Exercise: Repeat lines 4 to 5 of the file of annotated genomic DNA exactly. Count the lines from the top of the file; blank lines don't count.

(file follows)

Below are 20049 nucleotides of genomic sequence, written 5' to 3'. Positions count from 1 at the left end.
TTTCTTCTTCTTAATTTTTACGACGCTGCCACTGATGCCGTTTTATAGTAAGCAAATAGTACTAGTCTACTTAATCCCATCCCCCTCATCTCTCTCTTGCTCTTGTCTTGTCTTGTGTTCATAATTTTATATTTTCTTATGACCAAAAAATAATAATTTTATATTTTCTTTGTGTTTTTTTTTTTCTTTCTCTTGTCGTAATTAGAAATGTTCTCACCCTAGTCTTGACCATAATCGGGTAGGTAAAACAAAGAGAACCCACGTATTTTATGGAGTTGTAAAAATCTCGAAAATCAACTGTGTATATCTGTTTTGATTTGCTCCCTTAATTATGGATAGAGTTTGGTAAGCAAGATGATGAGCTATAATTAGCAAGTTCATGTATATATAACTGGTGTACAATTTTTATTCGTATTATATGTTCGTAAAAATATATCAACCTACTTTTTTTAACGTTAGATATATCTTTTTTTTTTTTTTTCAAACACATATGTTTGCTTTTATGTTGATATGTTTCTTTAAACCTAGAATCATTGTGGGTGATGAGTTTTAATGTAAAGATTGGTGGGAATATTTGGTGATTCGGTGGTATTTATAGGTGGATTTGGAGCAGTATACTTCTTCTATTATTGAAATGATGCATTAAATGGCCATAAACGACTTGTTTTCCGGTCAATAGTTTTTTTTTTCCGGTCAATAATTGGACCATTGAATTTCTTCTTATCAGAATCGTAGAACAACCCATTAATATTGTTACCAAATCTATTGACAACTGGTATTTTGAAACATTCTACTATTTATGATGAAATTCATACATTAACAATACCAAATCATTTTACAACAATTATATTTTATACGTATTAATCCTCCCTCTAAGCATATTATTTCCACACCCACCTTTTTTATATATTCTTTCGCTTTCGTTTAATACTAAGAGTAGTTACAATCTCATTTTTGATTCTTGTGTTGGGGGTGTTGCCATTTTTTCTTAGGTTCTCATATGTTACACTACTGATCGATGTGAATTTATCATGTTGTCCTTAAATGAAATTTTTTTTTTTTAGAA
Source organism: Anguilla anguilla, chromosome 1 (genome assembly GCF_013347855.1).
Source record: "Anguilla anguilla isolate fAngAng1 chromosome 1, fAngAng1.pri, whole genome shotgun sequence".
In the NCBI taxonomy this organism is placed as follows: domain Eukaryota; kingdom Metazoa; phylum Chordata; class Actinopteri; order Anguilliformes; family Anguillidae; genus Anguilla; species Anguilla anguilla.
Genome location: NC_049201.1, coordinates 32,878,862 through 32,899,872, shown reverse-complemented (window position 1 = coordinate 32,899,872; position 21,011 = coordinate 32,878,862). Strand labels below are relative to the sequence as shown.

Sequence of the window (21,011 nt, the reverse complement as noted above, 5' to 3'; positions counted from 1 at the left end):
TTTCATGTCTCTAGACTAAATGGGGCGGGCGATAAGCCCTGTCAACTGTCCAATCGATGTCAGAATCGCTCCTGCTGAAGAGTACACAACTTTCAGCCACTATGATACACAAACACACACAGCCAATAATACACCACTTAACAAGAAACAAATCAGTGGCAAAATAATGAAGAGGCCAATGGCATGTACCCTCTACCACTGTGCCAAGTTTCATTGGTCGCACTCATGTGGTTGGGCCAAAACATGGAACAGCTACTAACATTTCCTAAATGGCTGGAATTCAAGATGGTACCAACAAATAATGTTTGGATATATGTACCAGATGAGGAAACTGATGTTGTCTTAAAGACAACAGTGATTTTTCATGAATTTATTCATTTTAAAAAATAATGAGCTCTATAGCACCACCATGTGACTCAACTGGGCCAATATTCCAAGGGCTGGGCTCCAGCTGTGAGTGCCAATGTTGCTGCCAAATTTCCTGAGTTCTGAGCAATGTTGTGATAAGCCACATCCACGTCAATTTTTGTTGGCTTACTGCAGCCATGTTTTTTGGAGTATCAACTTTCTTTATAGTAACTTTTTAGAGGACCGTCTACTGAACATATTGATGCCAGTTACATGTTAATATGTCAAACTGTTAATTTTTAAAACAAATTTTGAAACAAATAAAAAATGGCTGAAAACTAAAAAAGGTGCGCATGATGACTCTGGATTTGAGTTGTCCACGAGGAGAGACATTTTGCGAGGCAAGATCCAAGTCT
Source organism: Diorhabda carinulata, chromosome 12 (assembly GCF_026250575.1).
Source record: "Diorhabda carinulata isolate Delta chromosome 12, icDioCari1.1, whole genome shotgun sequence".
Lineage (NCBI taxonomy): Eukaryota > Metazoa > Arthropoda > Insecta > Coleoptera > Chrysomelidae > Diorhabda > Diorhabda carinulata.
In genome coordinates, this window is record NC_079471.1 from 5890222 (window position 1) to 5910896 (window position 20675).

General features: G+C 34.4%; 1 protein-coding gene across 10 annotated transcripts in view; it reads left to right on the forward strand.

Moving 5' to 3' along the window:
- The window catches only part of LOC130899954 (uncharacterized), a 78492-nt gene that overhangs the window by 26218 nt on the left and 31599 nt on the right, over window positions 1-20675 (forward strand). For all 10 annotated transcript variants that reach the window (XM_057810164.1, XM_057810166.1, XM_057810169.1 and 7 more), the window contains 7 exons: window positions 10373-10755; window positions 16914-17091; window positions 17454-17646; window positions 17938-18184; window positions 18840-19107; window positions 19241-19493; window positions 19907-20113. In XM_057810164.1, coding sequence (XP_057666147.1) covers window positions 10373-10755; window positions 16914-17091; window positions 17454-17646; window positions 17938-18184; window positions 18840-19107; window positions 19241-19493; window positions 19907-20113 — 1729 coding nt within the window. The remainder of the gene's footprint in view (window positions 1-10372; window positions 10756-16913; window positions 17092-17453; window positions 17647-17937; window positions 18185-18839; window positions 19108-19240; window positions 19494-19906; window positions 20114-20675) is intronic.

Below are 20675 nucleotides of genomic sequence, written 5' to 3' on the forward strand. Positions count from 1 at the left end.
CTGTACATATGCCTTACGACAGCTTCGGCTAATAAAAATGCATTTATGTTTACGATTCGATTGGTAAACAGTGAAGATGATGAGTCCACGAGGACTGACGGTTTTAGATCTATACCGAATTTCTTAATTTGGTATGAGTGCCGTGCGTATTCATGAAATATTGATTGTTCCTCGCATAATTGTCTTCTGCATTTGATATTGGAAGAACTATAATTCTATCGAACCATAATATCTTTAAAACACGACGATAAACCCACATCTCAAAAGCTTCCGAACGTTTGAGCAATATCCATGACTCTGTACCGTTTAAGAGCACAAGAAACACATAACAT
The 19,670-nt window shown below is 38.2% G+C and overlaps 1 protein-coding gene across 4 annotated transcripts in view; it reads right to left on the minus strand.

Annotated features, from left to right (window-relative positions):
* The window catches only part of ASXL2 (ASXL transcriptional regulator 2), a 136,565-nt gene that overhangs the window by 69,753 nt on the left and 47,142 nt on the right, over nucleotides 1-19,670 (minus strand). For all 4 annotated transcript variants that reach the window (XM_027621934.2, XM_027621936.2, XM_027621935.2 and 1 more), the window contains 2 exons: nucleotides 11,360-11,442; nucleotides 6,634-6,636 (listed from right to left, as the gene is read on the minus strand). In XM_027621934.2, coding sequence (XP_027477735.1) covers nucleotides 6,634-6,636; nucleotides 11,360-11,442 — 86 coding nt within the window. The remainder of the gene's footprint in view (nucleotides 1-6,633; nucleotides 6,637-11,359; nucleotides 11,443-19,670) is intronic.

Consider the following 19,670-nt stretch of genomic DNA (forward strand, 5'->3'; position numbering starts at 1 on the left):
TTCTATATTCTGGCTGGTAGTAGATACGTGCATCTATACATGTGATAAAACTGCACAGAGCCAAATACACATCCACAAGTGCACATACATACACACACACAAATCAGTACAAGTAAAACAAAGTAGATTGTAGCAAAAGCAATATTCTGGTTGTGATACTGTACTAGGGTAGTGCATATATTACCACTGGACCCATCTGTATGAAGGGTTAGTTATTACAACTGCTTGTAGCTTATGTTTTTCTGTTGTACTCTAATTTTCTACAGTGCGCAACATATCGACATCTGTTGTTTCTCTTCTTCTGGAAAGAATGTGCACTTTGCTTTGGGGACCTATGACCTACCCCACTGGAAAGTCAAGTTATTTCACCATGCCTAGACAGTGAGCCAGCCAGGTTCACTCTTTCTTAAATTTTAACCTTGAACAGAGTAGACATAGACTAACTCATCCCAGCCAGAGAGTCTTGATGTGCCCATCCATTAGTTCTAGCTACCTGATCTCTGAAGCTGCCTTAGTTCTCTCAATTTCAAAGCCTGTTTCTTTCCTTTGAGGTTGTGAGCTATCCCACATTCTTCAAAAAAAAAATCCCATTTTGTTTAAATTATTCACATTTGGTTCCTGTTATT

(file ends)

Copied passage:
Source record: "Anguilla anguilla isolate fAngAng1 chromosome 1, fAngAng1.pri, whole genome shotgun sequence".
In the NCBI taxonomy this organism is placed as follows: domain Eukaryota; kingdom Metazoa; phylum Chordata; class Actinopteri; order Anguilliformes; family Anguillidae; genus Anguilla; species Anguilla anguilla.